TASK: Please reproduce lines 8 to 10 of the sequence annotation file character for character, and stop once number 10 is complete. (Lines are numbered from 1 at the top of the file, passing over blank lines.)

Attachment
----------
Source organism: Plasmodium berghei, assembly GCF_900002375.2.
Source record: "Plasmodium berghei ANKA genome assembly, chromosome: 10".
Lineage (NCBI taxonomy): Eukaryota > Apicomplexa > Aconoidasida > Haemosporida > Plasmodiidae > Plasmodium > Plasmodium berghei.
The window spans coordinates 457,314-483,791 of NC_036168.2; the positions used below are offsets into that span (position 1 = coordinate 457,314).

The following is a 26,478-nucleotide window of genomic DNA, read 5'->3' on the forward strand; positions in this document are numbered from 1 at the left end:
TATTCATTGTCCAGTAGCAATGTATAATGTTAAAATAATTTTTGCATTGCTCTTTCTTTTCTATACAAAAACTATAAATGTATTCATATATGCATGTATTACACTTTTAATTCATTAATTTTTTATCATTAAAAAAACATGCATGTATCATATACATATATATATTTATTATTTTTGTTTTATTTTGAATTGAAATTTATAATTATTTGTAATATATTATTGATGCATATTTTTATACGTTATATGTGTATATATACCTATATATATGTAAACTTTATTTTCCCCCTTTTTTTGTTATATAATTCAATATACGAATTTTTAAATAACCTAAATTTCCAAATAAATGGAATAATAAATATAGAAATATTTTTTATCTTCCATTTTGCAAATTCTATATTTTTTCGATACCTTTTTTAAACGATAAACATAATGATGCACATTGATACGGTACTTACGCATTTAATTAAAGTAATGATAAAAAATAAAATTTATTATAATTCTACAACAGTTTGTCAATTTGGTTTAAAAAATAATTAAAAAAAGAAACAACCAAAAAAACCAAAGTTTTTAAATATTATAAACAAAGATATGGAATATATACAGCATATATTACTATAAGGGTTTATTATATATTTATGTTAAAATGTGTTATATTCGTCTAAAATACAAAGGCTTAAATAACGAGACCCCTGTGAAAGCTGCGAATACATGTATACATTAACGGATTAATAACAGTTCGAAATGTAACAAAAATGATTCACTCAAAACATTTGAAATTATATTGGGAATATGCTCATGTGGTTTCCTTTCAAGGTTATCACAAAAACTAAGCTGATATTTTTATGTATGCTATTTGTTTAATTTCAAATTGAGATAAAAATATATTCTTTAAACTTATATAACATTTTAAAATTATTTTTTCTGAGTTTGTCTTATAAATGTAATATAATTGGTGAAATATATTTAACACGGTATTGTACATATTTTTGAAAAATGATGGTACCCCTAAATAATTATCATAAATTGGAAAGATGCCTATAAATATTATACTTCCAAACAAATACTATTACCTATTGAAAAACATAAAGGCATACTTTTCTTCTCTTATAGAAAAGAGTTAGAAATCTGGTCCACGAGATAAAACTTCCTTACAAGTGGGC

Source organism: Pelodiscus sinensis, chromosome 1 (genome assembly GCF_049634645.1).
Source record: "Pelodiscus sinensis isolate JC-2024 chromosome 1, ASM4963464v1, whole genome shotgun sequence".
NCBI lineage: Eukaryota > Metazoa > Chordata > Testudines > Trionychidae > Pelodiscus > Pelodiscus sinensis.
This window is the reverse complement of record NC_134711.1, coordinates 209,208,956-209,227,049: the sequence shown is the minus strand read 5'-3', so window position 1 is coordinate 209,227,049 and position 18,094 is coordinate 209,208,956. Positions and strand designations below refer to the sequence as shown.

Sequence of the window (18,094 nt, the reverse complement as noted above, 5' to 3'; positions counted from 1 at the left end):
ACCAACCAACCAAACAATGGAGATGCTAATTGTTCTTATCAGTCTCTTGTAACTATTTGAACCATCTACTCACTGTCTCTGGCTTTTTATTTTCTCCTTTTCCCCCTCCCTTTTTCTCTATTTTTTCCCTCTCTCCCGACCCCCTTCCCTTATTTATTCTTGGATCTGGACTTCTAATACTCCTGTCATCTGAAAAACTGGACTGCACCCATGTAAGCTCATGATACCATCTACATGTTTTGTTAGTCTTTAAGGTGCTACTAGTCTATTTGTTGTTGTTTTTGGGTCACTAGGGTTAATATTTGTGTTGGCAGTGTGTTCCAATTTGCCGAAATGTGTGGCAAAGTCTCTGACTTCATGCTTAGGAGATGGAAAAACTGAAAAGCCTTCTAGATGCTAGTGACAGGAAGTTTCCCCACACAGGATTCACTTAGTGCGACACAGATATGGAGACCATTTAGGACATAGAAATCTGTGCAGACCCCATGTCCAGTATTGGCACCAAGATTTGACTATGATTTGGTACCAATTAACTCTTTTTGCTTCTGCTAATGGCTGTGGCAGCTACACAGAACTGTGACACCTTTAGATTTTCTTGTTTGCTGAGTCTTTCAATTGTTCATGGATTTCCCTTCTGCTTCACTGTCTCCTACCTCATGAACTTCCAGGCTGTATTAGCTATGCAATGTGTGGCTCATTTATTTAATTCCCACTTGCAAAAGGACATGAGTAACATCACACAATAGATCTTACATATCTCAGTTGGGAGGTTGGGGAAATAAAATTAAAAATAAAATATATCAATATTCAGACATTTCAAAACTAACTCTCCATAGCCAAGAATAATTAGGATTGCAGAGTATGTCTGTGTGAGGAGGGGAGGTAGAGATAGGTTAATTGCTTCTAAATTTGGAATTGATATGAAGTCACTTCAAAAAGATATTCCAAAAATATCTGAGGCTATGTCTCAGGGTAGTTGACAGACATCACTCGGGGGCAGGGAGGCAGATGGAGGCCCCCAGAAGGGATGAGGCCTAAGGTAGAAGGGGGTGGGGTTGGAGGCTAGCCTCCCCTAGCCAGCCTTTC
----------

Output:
Source record: "Pelodiscus sinensis isolate JC-2024 chromosome 1, ASM4963464v1, whole genome shotgun sequence".
NCBI lineage: Eukaryota > Metazoa > Chordata > Testudines > Trionychidae > Pelodiscus > Pelodiscus sinensis.
This window is the reverse complement of record NC_134711.1, coordinates 209,208,956-209,227,049: the sequence shown is the minus strand read 5'-3', so window position 1 is coordinate 209,227,049 and position 18,094 is coordinate 209,208,956. Positions and strand designations below refer to the sequence as shown.